Among Us on Switch is a solid port, but there’s work to be done before it can join PlayStation and Xbox

From relative obscurity to becoming one of the many hyped up reveals during The Game Awards, Among Us has come a very long way in a very short space of time. Released in 2018, its big break came in August of this year as numerous streamers latched onto the game’s innate watchability, and before developer InnerSloth knew it, their servers were falling over as people rushed to group up with their friends and then stab each other in the back.

Available for Android, iOS and Windows for the last two years, the game has now made the jump across to Nintendo Switch. Could it soon be coming to PlayStation and Xbox as well?

Well, we’ll get to that, but first: what is Among Us?

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Essentially, the game is based on the social deduction game Werewolf, where you have a group of players, one of whom is seeking to covertly kill the rest while avoiding suspicion. Instead of having everyone sat round in a circle, Among Us gives all of the players tasks to complete, while the imposter(s) have to go around pretending to perform tasks and sneaking in a little murder every now and then.

It all comes to a head when a body is discovered or if someone calls a meeting to reveal some suspicious behaviour. Players debate, they interrogate, they lie, obstruct and can then vote to kick someone out or wait, if they haven’t narrowed down a suspect just yet. It’s a great video game adaptation, playing off social interactions exceptionally well, and a deserved (belated) success for InnerSloth.

Originally created for smartphone, the jump to Nintendo Switch is almost effortless. Roaming the map is as intuitive as it’s ever been, and you have both button and touch screen support for the little task mini-games that pop up.

That said, it also feels quite rough in ways that will be both familiar to players on other platforms and new to the Switch version. The main menu, for example, includes buttons and links that will take you to Facebook or Twitter… or they would if the Switch had a web browser and didn’t just flat out crash….

The Nintendo Switch release also highlights one of the continued weaknesses of the game for me: the lack of built in communication tools. While much of the game plays out in relative silence, the meetings are hives of back and forth interrogation if you play in person or use something like Discord to have a group voice chat. In-game, all you have is text chat, which can be fine, but basically just boils down to players stating a colour in the interest of time. That depends on the group you’re playing with, obviously, and the game is by far best played with friends with voice, as opposed to text chat with a group of strangers.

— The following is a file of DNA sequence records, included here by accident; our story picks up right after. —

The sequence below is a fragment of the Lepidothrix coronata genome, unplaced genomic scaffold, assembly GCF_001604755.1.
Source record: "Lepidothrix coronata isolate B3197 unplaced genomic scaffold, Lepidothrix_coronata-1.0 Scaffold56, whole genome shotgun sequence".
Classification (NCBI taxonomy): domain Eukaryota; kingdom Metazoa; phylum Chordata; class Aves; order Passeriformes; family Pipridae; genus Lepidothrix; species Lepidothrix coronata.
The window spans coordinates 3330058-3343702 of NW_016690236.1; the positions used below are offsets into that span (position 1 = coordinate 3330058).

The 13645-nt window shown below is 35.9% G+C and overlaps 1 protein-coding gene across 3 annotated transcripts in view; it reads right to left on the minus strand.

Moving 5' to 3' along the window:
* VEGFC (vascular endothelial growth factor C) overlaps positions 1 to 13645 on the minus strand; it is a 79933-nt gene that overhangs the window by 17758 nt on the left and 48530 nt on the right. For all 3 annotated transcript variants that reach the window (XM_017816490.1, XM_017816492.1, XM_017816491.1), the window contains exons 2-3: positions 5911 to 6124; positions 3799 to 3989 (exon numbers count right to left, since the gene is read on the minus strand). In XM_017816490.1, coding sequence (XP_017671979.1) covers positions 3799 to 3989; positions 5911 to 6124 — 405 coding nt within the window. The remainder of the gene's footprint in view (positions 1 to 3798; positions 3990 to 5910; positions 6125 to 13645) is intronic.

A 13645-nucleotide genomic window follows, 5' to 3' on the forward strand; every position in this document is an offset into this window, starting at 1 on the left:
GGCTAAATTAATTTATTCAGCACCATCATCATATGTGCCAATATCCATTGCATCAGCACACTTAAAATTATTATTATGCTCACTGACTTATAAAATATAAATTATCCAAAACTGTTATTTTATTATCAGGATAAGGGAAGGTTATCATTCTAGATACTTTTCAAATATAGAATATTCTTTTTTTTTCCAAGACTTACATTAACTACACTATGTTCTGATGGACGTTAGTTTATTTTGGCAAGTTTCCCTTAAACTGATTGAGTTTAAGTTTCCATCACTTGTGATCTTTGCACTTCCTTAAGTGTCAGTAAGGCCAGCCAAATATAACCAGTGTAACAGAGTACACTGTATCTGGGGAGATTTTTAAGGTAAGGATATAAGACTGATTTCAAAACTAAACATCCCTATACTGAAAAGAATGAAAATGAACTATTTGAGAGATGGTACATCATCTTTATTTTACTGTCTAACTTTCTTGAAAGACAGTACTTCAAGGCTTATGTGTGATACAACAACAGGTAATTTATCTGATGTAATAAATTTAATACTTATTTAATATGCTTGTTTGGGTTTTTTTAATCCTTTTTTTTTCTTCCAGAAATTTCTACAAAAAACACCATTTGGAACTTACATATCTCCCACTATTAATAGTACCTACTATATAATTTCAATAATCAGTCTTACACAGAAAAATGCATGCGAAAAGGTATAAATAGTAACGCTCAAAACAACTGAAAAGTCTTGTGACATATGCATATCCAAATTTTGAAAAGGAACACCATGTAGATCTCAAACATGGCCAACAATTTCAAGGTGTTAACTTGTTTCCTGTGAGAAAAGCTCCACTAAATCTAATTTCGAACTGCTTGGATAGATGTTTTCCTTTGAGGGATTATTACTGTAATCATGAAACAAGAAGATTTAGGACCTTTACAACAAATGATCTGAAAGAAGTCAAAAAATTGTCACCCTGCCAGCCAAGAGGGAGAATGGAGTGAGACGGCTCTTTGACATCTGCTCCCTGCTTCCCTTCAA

The Switch fits in with the current workarounds quite neatly, to be honest. To put it in another, slightly more brutal way, the frankly dumb lack of a built in microphone on the Switch and the nigh on useless mobile app as a substitute for system-level voice chat and parties all mean people would be resorting to Discord and other set ups anyway.

You do still have text chat, but the pop-up keyboard on Switch covers the game entirely, meaning you cannot see the chat, and I’ve always found touchscreen text input on Switch oddly detached compared to smartphones and tablets.

If the game is to come to PlayStation or Xbox any time soon, it would need a rethink of the communications options. Voice chat would really need to be integrated – though PSN and Xbox Live both have robust party systems, in-game chat could automate the muting and unmuting for meetings – and a system of quick communications to relay information without a keyboard. It’s sure to be a big task, and why the ports to other consoles have only ever been in consideration.

Given how much buzz there is surrounding Among Us, it’s no surprise that InnerSloth have sought to bring it to console, and Nintendo Switch is by far and away the most logical first platform for them to tackle. That said, they’ve clearly got their work cut out for them to make it truly feel like a first class citizen on the platform, ironing out the kinks and figuring out how best to translate the game to PlayStation and Xbox.

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